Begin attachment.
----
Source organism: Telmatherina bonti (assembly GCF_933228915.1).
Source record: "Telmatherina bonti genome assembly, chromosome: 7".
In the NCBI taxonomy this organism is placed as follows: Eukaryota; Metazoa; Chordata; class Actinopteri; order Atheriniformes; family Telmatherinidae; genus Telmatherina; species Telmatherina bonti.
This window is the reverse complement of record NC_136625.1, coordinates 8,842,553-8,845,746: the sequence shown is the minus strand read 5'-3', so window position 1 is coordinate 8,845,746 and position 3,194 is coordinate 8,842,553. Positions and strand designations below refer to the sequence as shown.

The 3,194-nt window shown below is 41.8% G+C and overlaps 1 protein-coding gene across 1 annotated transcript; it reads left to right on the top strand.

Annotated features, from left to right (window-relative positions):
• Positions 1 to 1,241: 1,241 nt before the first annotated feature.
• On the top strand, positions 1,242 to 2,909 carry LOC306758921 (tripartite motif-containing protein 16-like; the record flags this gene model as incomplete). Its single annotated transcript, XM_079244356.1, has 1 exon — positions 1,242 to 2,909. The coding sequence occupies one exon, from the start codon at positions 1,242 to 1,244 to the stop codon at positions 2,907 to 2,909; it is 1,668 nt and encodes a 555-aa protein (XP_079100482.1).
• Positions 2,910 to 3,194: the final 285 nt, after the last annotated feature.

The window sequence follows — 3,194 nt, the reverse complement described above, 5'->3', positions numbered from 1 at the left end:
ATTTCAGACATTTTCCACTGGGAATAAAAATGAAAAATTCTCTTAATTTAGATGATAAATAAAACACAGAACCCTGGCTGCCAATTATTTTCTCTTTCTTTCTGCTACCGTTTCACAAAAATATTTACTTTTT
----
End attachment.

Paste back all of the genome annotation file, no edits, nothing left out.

Source organism: Telmatherina bonti (assembly GCF_933228915.1).
Source record: "Telmatherina bonti genome assembly, chromosome: 7".
In the NCBI taxonomy this organism is placed as follows: Eukaryota; Metazoa; Chordata; class Actinopteri; order Atheriniformes; family Telmatherinidae; genus Telmatherina; species Telmatherina bonti.
This window is the reverse complement of record NC_136625.1, coordinates 8,842,553-8,845,746: the sequence shown is the minus strand read 5'-3', so window position 1 is coordinate 8,845,746 and position 3,194 is coordinate 8,842,553. Positions and strand designations below refer to the sequence as shown.

The 3,194-nt window shown below is 41.8% G+C and overlaps 1 protein-coding gene across 1 annotated transcript; it reads left to right on the top strand.

Annotated features, from left to right (window-relative positions):
• Positions 1 to 1,241: 1,241 nt before the first annotated feature.
• On the top strand, positions 1,242 to 2,909 carry LOC306758921 (tripartite motif-containing protein 16-like; the record flags this gene model as incomplete). Its single annotated transcript, XM_079244356.1, has 1 exon — positions 1,242 to 2,909. The coding sequence occupies one exon, from the start codon at positions 1,242 to 1,244 to the stop codon at positions 2,907 to 2,909; it is 1,668 nt and encodes a 555-aa protein (XP_079100482.1).
• Positions 2,910 to 3,194: the final 285 nt, after the last annotated feature.

The window sequence follows — 3,194 nt, the reverse complement described above, 5'->3', positions numbered from 1 at the left end:
ATTTCAGACATTTTCCACTGGGAATAAAAATGAAAAATTCTCTTAATTTAGATGATAAATAAAACACAGAACCCTGGCTGCCAATTATTTTCTCTTTCTTTCTGCTACCGTTTCACAAAAATATTTACTTTTT